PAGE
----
It does not end here though. Everyone on earth needs water to live. Governments need to step in to ensure that everyone has access to sufficient water for his/her basic needs. The South African Water Act for example clearly makes this distinction and sees no conflict between the provision of water for basic human needs and the clear need for economically efficient allocation of a scarce resource for productive and consumptive purposes. 

I have voted pro, but under the proviso that the basic needs of all people (and the functioning of the environment) is taken care of.

From inclusive growth to inclusive discussion.

The Commission on Growth and Development started a new weblog:

The Growth Blog is a forum for you - the policy maker, the academic, the student, and the interested citizen of the world - to agree, disagree, or simply to engage current practitioners on policies and issues critical to development. This platform was inspired by the series of meetings that the Commission on Growth and Development held around the world over the course of the last two years. Of the many lessons that emerged in the deliberations, the one that stands out is that inclusive growth requires inclusive thinking, and inclusive discussion.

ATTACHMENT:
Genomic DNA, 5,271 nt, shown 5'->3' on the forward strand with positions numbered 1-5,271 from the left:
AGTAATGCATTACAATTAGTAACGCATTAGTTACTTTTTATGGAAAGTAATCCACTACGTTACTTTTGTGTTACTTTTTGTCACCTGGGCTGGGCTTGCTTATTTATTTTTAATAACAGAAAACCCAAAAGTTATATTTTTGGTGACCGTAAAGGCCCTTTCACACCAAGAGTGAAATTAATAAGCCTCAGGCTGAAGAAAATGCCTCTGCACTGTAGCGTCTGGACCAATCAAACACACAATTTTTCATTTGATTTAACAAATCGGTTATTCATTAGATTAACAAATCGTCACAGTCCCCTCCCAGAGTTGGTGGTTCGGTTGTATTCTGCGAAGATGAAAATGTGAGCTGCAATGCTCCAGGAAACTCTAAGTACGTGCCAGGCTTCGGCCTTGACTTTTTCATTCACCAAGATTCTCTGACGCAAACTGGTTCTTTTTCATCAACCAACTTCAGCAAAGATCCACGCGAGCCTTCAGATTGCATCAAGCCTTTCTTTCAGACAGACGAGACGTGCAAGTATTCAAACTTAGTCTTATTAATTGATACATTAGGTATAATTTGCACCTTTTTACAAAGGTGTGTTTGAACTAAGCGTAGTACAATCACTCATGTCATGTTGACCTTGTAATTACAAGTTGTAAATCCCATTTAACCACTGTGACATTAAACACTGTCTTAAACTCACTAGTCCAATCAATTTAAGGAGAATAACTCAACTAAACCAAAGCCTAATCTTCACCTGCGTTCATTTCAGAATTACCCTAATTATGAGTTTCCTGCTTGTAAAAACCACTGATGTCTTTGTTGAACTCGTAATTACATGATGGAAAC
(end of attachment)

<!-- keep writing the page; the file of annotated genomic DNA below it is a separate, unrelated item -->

See here for an earlier post on the Commissions refreshing approach to growth, poverty and the environment.

Thursday, September 18, 2008

Best books on Africa

I searched for the best reads on Africa. 

Here are the recommendations from: 
Amazon UK

As posted on About.com, the 97 authors on the full list of  best 100 creative books are associated with the following countries: Algeria (3), Angola (3), Benin (1), Burkina Faso (1), Cameroon (2), Cape Verde (1), Congo (1), Cote d'Ivoire (3), Democratic Republic of Congo (2), Egypt (6), Ghana (7), Guinea (3), Guinea-Bissau (1), Kenya (3), Lesotho (1), Mali (1), Morocco (2), Mozambique (4), Nigeria (10), Senegal (10), Sierra Leone (1), Somalia (1), South Africa (19), Sudan (1), Tanzania (1), Tunisia (1), Uganda (3), Zimbabwe (5).

Interestingly most authors are from South Africa, Nigeria and Senegal: